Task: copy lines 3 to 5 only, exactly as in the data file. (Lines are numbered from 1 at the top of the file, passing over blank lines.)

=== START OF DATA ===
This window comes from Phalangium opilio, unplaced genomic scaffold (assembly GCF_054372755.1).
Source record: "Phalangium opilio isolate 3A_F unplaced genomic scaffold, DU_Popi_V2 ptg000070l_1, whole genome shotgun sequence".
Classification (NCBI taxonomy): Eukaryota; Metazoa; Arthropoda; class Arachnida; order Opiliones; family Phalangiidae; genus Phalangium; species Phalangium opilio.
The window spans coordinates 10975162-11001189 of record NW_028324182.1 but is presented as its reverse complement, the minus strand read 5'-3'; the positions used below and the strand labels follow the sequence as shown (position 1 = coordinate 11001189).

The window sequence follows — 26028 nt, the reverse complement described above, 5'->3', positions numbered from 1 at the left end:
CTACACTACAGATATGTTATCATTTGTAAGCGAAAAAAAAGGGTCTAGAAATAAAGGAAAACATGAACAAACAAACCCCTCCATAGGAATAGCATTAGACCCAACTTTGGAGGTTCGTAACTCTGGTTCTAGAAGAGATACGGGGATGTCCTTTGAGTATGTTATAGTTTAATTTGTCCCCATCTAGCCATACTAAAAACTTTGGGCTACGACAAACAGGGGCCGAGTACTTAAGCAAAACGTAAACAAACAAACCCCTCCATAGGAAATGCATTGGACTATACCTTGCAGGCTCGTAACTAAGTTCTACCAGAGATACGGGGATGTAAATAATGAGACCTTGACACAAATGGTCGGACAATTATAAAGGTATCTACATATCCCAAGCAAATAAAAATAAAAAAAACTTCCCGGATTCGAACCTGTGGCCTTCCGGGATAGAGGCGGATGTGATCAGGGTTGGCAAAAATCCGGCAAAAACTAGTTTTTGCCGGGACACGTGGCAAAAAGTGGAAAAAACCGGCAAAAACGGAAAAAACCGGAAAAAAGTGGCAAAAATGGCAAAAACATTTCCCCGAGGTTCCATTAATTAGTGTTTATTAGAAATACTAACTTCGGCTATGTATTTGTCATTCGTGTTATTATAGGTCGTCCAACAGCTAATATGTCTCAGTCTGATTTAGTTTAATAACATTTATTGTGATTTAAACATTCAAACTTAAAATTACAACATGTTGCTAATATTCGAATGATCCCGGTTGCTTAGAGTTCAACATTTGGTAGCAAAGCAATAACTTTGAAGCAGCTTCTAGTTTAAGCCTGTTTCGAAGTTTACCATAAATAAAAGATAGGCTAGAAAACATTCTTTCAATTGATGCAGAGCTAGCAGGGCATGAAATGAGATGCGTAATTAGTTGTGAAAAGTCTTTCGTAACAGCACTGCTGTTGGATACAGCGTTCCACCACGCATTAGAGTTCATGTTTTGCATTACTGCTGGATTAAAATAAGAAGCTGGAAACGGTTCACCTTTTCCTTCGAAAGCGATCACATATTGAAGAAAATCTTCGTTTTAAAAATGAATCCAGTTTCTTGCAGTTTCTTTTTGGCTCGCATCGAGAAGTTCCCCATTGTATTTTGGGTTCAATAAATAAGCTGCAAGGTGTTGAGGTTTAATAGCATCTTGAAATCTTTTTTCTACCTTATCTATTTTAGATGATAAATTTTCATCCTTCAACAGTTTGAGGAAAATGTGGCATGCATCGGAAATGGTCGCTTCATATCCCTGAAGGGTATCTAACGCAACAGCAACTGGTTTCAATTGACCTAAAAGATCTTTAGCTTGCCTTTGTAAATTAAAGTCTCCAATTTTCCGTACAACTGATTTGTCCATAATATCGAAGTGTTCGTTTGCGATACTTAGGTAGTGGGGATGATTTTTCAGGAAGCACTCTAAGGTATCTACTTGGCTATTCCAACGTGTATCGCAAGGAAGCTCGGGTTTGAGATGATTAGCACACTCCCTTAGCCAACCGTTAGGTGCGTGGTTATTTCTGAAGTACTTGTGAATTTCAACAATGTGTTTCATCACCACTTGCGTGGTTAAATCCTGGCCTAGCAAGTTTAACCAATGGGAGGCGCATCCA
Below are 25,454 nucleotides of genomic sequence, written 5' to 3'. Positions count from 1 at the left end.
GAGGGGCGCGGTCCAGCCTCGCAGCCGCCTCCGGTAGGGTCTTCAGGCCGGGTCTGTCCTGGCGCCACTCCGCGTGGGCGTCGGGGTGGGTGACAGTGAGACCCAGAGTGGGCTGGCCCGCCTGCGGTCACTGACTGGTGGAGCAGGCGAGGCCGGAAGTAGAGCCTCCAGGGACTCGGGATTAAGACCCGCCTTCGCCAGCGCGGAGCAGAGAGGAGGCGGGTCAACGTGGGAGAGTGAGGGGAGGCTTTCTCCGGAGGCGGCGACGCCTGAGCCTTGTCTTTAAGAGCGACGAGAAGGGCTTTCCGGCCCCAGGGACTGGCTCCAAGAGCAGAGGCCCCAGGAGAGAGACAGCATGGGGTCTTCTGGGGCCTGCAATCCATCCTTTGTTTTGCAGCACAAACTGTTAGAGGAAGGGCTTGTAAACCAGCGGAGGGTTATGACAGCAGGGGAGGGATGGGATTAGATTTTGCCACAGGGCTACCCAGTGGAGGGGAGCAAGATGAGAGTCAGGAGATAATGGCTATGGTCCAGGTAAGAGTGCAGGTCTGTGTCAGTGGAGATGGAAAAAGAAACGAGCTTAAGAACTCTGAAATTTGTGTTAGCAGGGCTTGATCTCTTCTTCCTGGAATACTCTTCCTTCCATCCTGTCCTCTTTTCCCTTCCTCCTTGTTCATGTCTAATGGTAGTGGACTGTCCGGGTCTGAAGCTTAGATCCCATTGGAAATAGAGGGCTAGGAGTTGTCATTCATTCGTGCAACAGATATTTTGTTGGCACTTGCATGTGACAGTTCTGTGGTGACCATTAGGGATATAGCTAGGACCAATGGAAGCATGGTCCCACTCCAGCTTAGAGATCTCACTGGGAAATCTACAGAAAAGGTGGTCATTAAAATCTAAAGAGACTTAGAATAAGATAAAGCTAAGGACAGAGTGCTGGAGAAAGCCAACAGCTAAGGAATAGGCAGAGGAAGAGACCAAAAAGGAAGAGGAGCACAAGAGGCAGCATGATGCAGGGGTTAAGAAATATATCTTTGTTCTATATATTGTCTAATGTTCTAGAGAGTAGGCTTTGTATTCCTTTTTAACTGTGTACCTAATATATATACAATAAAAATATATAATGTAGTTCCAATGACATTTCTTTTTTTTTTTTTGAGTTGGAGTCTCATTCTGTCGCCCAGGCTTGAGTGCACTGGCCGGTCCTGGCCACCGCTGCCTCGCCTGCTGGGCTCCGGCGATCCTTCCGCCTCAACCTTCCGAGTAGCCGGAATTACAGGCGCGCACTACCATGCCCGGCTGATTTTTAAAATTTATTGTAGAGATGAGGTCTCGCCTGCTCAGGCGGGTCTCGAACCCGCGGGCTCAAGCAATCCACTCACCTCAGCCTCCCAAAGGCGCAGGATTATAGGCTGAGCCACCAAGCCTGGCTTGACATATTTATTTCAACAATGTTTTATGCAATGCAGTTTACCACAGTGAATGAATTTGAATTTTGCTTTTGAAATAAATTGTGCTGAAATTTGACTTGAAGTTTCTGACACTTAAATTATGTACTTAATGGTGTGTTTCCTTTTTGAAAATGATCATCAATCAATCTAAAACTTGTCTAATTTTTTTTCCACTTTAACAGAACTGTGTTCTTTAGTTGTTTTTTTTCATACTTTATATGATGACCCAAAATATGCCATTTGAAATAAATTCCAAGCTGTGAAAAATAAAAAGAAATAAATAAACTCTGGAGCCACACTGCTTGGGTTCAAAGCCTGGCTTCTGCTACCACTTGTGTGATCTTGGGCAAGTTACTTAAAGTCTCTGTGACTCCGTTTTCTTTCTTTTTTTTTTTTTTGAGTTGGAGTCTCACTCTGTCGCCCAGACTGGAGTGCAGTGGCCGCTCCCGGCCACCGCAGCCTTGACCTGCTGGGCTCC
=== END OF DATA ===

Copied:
Classification (NCBI taxonomy): Eukaryota; Metazoa; Arthropoda; class Arachnida; order Opiliones; family Phalangiidae; genus Phalangium; species Phalangium opilio.
The window spans coordinates 10975162-11001189 of record NW_028324182.1 but is presented as its reverse complement, the minus strand read 5'-3'; the positions used below and the strand labels follow the sequence as shown (position 1 = coordinate 11001189).

The window sequence follows — 26028 nt, the reverse complement described above, 5'->3', positions numbered from 1 at the left end: